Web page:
Poliovirus receptor (Pvr), erythrocyte protein band 4.1-like 3 (Epb4.1l3), regulator of G-protein signaling 11 (Rgs11), and oxytocin receptor (Oxtr) expression were quantified in in vitro- and in vivo-grown mouse follicles. The expression of all genes was increased during antral growth in in vitro-grown cumulus cells, whereas only Rgs11 and Oxtr were increased and Pvr and Epb4.1l3 were decreased in in vivo grown cumulus cells. In vivo mural granulosa cells showed the highest expression of Pvr, Rgs11, and Oxtr. The in vitro granulosa theca compartment responded to human chorionic gonadotropinduring early luteinization by either an upregulation (Pvr, Oxtr) or downregulation (Epb41l3, Rgs11). Oocytes expressed Epb4.1l3, not Rgs11, and Pvr only in in vitro-grown oocytes. Translation into protein was confirmed for Epb4.1l3 in in vitro-grown follicles and in vivo-grown cumulus-oocyte complexes. Protein 4.1B was present during antral growth in cumulus, granulosa cells, and oocytes. Hypothetical functions of Epb4.1l3 and Pvr involve cell adhesion regulation and Rgs11 could be involved in cAMP production in the follicle. Oxtr is known to be important during and after the ovulatory stimulus, but, as in bovine, was also regulated during folliculogenesis. High expression of Pvr and Epb4.1l3 with culture duration in cumulus cells might mark inappropriate differentiation into a mural granulosa-like cell type and function as negative follicle development marker. Rgs11 and Oxtr are both in vivo and in vitro upregulated in cumulus cells during antral follicle growth and might be considered positive markers for follicle development.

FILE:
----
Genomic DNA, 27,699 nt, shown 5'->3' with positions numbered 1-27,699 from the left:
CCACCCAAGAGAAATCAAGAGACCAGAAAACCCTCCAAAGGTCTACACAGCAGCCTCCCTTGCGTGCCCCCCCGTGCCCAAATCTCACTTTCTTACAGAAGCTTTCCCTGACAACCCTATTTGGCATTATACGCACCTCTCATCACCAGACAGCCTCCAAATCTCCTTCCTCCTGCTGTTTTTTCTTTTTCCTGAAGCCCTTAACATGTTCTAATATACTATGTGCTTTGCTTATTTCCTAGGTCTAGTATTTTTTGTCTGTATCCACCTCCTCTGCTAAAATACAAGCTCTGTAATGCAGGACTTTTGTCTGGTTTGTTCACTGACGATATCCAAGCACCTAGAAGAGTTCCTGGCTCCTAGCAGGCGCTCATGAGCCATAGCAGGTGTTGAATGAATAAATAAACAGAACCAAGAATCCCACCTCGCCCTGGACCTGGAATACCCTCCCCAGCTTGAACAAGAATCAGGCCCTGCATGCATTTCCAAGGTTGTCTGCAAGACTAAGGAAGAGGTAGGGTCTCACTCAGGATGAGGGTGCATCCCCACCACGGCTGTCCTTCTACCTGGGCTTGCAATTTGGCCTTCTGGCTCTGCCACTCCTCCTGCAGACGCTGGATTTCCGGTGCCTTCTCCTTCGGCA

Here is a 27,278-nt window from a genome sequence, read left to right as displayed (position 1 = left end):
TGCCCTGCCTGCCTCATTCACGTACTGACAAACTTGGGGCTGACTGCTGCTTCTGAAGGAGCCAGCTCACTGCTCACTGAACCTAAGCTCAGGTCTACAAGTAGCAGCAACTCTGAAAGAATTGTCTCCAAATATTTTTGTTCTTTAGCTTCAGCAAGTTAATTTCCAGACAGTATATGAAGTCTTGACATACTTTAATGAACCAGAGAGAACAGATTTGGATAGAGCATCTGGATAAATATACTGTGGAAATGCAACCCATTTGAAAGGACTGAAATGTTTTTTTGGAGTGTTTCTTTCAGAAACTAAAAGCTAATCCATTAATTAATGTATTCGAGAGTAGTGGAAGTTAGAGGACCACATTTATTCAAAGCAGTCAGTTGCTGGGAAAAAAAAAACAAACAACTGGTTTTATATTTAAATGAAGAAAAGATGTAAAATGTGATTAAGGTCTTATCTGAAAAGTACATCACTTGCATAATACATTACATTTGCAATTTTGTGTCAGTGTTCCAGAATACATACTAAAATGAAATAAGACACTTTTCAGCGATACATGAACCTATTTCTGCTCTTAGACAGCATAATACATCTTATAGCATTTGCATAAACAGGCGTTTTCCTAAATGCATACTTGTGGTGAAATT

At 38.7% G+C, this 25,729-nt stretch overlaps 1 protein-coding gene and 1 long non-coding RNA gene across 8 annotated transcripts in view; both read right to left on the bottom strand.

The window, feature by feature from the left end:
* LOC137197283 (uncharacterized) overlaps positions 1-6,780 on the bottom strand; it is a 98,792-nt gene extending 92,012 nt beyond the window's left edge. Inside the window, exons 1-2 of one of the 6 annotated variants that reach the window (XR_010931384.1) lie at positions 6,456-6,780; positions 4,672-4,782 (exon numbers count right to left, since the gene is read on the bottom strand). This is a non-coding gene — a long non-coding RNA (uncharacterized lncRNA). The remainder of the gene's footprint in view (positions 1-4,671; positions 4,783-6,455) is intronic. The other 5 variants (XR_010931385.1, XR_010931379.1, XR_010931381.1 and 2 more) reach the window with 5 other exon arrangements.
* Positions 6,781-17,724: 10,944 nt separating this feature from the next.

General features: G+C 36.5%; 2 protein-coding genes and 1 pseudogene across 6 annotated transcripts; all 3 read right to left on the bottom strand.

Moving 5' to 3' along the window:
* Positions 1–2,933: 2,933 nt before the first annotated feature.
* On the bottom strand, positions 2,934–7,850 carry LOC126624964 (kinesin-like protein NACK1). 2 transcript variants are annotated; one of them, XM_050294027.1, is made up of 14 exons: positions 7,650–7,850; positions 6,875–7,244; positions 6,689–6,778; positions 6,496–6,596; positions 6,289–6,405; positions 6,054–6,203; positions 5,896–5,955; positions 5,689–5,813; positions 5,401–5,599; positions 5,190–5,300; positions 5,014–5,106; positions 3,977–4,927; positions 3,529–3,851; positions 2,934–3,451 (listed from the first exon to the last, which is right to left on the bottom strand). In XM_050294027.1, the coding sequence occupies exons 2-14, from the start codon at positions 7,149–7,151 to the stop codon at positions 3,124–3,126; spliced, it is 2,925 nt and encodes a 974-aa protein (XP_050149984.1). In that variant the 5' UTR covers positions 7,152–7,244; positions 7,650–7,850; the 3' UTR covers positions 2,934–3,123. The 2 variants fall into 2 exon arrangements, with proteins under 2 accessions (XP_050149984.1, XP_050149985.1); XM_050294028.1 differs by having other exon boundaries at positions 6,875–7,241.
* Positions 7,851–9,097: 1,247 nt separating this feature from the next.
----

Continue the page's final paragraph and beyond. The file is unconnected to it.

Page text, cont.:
You have requested a machine translation of selected content from our databases. This functionality is provided solely for your convenience and is in no way intended to replace human translation. Neither BioOne nor the owners and publishers of the content make, and they explicitly disclaim, any express or implied representations or warranties of any kind, including, without limitation, representations and warranties as to the functionality of the translation feature or the accuracy or completeness of the translations.
Translations are not retained in our system. Your use of this feature and the translations is subject to all use restrictions contained in the Terms and Conditions of Use of the BioOne website.
Vol. 86 • No. 1